OP-Ed piece from the Danbury News Times

Connecticut Arts Day

The Connecticut Office of the Arts in partnership with our nine Designated Regional Service Organizations, The Culture and Tourism Advisory Committee, The Connecticut Arts Council and the Connecticut Arts Alliance is organizing the first State hosted Arts Day in over a decade. Connecticut Arts Day, “Moving the Arts from Nice to Necessary” will be held on March 2, 2016, 9 a.m – 4 p.m., and will bring together a broad cross section of policy makers, arts, cultural and creative industry organizations and individuals from across Connecticut to the State Capitol.

The Connecticut Office of the Arts has been investing in Connecticut’s arts economy for over 50 years and this is your opportunity to join us to celebrate the significant role that the arts have and continue to play in our state.

Registration is now open, however, space is limited so please reserve your tickets early. Click here to register

January 7, 2016


December brought some great federal funding news.   Thanks to Americans for the Arts for this update:

The budget for the NEA was increased to $147.949 million – to the President’s request. Earlier this year, both the U.S. Senate and U.S. House proposals were to level-fund the NEA for the fifth year in a row, but the success of the 2-year budget agreement to “raise the caps” enabled additional funding to reach the agency.

The budget for the U.S. Department of Educations’ Arts in Education program also increased to $27 million—a $2 million increase. In recent years this program had received level-funding and had also seen proposals for termination, but arts advocates once again made the case and in the next authorization beginning in Fiscal Year 2017, it continues under the “Assistance for Arts Education” program enacted under ESSA- the Every Student Succeeds Act, now signed into law.

On charitable giving, the non-profit arts community has been pursuing making permanent the IRA Charitable Rollover for over decade. Permanence will give certainty and spur new and increased charitable donations to social service programs, religious organizations, arts and culture institutions, schools, healthcare providers, and the full array of nonprofits that serve Americans every day. The eligibility in the agreement is the same as previous law: 70 ½ years of age and a maximum of up to $100,000 given directly to a charity of choice per taxpayer in any tax year.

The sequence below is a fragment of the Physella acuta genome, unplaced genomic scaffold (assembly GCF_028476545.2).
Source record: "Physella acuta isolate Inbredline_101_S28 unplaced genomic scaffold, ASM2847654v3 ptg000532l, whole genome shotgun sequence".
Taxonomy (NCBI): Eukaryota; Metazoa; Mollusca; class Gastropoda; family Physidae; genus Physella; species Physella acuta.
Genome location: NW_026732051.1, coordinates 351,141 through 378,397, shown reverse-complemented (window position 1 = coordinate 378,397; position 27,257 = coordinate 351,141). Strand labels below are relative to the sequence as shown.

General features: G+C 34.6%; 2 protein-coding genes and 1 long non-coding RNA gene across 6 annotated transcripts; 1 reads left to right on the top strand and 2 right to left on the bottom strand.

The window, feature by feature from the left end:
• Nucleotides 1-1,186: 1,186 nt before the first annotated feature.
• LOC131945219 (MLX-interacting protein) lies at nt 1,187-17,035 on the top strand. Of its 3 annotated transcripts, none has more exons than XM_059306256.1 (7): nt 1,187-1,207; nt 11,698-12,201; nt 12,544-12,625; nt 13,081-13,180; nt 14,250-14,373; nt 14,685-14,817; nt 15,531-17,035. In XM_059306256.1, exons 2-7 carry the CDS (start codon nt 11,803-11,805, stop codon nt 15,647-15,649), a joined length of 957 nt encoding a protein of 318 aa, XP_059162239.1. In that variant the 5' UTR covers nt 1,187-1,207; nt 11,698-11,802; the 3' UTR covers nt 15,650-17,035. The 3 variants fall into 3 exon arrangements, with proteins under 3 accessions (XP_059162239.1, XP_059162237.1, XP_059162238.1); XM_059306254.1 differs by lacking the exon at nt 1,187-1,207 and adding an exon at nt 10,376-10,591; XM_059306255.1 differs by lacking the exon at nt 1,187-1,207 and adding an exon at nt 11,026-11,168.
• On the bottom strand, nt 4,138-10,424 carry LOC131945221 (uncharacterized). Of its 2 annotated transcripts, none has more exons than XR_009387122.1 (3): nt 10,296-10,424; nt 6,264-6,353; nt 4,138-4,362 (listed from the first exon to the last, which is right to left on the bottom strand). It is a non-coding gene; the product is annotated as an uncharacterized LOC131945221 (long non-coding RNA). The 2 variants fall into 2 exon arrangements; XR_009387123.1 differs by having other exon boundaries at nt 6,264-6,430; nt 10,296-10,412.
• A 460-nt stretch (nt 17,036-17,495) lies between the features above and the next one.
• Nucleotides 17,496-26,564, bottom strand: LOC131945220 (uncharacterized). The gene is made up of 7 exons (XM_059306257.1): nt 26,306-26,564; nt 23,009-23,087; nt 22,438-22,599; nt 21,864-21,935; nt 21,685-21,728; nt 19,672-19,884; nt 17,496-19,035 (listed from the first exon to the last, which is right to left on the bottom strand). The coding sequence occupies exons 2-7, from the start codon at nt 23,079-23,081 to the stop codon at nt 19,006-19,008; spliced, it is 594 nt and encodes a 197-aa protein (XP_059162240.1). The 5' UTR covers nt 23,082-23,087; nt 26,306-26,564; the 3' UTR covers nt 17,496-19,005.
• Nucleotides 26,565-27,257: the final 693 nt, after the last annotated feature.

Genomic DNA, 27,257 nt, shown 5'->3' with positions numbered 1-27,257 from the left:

December 21, 2015

Deficit Mitigation Agreement Reached

On December 1, 2015 the legislature passed a $350 million state budget deficit mitigation agreement. The Governor had proposed a plan that included drastic cuts to the arts sector (eliminating all line item allocations to arts and culture organizations), but the approved legislative plan made less severe, across-the-board-cuts of 5% to the arts grants in the Arts Office budget as well as direct service agreements. These cuts fall on the heels another 5% rescission made by Governor earlier in the fall.

DECD cuts can be found on pgs.  7- 10 of the bill

Good News for Arts Education
On December 10, 2015, the Every Student Succeeds Act was signed into law by President Obama, replacing No Child Left Behind. This new law is a victory for arts education retaining the arts as a “core academic subject”  This definition has been critical to helping bring time and resources to arts education in schools—and help close the gaps in access to a complete education for every child that includes the arts. Additionally the law includes the following provisions:

Dedicated funding for arts education through the “Assistance for Arts Education” grant program
Inclusion of the arts in the “Well-Rounded Education” definition with over a dozen references in the bill ensuring, among other things, that the arts continue to be eligible for Title I funds—the largest federal funding source to local educational agencies and schools.
Integration of the arts in STEM programs – recognized in the field as “STEM to STEAM”

Connecticut Arts Day planned for March 2, 2016
The Connecticut Office of the Arts, in partnership with the Connecticut Arts Alliance and our 9 regional service organizations, are planning to bring back Connecticut Arts Day at the Capitol on March 2nd, 2016. The last time this event took place was in 2002! Anyone interested in our Arts and Cultural Sector are invited to attend Arts Day to celebrate and underscore the importance of investing in Connecticut’s Arts and Cultural landscape to our legislators.

April 6, 2015

How the Tax Code Hurts Artists
April 1st editorial from the NY Times